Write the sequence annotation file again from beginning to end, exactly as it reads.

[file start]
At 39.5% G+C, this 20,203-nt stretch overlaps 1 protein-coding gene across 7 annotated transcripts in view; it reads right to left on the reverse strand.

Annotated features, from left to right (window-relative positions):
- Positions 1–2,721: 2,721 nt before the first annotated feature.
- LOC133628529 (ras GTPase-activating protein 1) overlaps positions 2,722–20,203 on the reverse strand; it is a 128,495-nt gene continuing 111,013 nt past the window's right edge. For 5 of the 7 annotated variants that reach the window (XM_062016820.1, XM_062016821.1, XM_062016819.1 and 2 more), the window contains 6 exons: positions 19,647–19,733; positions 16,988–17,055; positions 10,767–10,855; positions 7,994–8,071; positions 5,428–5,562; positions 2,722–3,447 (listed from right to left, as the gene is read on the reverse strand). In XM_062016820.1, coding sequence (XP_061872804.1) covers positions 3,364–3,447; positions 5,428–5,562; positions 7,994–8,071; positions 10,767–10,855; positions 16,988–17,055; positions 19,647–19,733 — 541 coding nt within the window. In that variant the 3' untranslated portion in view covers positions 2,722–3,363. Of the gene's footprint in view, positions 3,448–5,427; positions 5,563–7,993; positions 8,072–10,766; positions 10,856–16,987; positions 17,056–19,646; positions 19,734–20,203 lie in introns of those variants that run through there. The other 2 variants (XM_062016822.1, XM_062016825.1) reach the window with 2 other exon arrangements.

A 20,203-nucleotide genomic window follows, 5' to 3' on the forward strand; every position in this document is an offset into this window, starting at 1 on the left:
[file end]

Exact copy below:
At 39.5% G+C, this 20,203-nt stretch overlaps 1 protein-coding gene across 7 annotated transcripts in view; it reads right to left on the reverse strand.

Annotated features, from left to right (window-relative positions):
- Positions 1–2,721: 2,721 nt before the first annotated feature.
- LOC133628529 (ras GTPase-activating protein 1) overlaps positions 2,722–20,203 on the reverse strand; it is a 128,495-nt gene continuing 111,013 nt past the window's right edge. For 5 of the 7 annotated variants that reach the window (XM_062016820.1, XM_062016821.1, XM_062016819.1 and 2 more), the window contains 6 exons: positions 19,647–19,733; positions 16,988–17,055; positions 10,767–10,855; positions 7,994–8,071; positions 5,428–5,562; positions 2,722–3,447 (listed from right to left, as the gene is read on the reverse strand). In XM_062016820.1, coding sequence (XP_061872804.1) covers positions 3,364–3,447; positions 5,428–5,562; positions 7,994–8,071; positions 10,767–10,855; positions 16,988–17,055; positions 19,647–19,733 — 541 coding nt within the window. In that variant the 3' untranslated portion in view covers positions 2,722–3,363. Of the gene's footprint in view, positions 3,448–5,427; positions 5,563–7,993; positions 8,072–10,766; positions 10,856–16,987; positions 17,056–19,646; positions 19,734–20,203 lie in introns of those variants that run through there. The other 2 variants (XM_062016822.1, XM_062016825.1) reach the window with 2 other exon arrangements.

A 20,203-nucleotide genomic window follows, 5' to 3' on the forward strand; every position in this document is an offset into this window, starting at 1 on the left: